Argentina’s President Was First Head of State to Meet With Edward Snowden
Concerned about the spying on her country revealed by Edward Snowden, Argentinian President Cristina Fernández de Kirchner met with the whistleblower in “secret talks” in 2013.
Anthony Romero, the executive director of the American Civil Liberties Union and one of Snowden’s lawyers, told The Buenos Aires Herald that the meeting took place during Fernández de Kirchner’s visit to Moscow and that it made her “the first chief of state to meet with Snowden.”
The Herald reports:
According to Romero, the president visited Snowden — who has been granted a three-year residency permit by the Kremlim (sic) after revealing US surveillance in 2013 — when she travelled to Russia during the last days of April.
“President Fernández de Kirchner was the first head of state to meet with Snowden. They talked for about an hour,” he added. Romero did not specify the exact date of the encounter and did not make reference to the topics the two discussed. However, he made it clear that Snowden was delighted with her visit. “She made a good impression on him,” he said. “I don’t know why she has not spoken about the meeting.”
The ACLU is providing legal representation to Snowden, who faces charges of espionage in the US for his disclosure of top secret archives.
“It is true that he faces those accusations but days ago a US court declared unlawful the surveillance programme, thus he is accused of leaking information about an unlawful practice,” he stressed. “Americans knew that we were under surveillance but we did not know its real extent,” the expert — who has been leading since 2001 the NGO that has as its mission to protect civil liberties — told the Herald.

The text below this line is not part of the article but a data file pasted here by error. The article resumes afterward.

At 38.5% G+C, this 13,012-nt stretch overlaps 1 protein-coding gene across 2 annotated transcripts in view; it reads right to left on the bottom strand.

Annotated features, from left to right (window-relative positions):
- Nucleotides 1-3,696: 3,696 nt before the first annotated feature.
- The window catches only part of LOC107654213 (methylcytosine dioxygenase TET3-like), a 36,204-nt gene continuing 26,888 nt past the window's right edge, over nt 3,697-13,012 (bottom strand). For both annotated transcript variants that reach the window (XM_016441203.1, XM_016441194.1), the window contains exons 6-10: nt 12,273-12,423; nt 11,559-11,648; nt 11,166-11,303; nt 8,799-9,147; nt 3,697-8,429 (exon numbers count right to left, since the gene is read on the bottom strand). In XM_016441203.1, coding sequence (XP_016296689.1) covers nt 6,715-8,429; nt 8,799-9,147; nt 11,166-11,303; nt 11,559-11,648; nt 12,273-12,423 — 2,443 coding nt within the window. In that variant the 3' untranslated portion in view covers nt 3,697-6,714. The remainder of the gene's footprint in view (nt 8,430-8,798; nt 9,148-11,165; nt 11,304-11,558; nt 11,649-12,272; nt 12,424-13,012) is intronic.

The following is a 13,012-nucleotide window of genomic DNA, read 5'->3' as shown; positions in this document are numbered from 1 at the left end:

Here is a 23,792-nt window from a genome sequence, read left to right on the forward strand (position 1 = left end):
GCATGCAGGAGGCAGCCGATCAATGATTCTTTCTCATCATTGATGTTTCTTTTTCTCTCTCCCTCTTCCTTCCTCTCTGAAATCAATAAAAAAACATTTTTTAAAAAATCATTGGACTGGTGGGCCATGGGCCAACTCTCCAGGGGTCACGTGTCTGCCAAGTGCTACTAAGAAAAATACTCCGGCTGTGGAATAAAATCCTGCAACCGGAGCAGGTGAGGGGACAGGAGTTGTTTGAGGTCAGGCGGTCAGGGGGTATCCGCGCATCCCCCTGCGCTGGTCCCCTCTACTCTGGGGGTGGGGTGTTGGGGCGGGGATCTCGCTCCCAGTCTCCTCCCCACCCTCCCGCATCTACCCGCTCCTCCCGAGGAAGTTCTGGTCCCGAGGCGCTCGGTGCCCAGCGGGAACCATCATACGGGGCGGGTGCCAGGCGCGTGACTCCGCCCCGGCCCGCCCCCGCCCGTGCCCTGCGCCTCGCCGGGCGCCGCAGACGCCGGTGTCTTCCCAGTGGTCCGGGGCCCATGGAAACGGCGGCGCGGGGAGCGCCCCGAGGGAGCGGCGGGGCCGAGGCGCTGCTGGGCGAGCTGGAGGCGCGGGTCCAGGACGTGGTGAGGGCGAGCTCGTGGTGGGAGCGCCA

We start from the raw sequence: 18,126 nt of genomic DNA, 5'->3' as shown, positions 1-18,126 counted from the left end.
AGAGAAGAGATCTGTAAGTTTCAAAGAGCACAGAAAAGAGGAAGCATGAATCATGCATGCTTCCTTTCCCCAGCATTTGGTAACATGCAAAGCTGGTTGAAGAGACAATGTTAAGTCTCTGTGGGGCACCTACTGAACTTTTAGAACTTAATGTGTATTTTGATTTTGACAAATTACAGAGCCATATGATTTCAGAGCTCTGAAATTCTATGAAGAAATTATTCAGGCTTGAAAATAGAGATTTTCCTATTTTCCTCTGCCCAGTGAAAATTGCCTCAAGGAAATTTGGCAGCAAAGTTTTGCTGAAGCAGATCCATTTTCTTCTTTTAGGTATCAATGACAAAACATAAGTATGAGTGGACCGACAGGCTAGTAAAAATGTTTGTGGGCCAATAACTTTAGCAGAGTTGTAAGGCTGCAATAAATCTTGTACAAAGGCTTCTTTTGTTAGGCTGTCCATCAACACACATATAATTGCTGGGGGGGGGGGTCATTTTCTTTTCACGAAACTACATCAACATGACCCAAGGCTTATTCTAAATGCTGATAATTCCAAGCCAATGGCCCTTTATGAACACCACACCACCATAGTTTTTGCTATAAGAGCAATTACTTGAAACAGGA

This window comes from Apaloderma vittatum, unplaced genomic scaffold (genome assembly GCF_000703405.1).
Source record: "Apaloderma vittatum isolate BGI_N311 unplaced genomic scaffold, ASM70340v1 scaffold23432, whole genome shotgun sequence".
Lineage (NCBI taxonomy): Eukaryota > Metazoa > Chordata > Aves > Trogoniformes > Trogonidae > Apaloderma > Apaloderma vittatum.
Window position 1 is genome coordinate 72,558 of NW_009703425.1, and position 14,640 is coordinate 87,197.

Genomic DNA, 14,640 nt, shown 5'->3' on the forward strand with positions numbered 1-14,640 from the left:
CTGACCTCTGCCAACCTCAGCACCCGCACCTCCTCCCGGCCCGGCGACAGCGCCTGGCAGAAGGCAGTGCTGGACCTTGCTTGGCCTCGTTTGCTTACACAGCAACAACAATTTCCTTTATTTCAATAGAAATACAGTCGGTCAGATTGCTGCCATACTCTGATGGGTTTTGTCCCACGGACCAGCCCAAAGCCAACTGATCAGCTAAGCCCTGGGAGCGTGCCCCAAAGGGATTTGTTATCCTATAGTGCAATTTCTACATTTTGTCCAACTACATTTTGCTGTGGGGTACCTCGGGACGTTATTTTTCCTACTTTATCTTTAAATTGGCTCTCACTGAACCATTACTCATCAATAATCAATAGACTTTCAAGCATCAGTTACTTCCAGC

The ACLU has been in contact with Snowden since July 2013, shortly after his name and face were plastered on newspapers across the world.
Fernández de Kirchner travelled to Russia on April 18, two weeks after it was revealed — thanks to the information provided by Snowden — that Great Britain had been spying on Argentina.
On the 33rd anniversary of the Malvinas War, intelligence documents were published by the online US news outlet The Intercept and Clarín Group’s cable news channel Todo Noticias (TN) on April 2, revealing the British government was engaged in surveillance and cyber operations against the Argentine government in an attempt to shape public opinion against the country’s sovereignty claims over the islands.
Though the national government avoided making a direct reference to the revelation, a week later tension escalated with the United Kingdom’s Foreign and Commonwealth Office (FCO) summoning Argentine Ambassador to London Alicia Castro and the Argentine Foreign Ministry — headed by Héctor Timerman, summoning UK Ambassador to Argentina John Freeman afterward.
Fernández de Kirchner stayed in Moscow until April 23, when she had a sit-down with her Russian counterpart, Vladimir Putin. If the encounter with Snowden took place as Romero said, the Malvinas might have been one of the topics of concern for the president.
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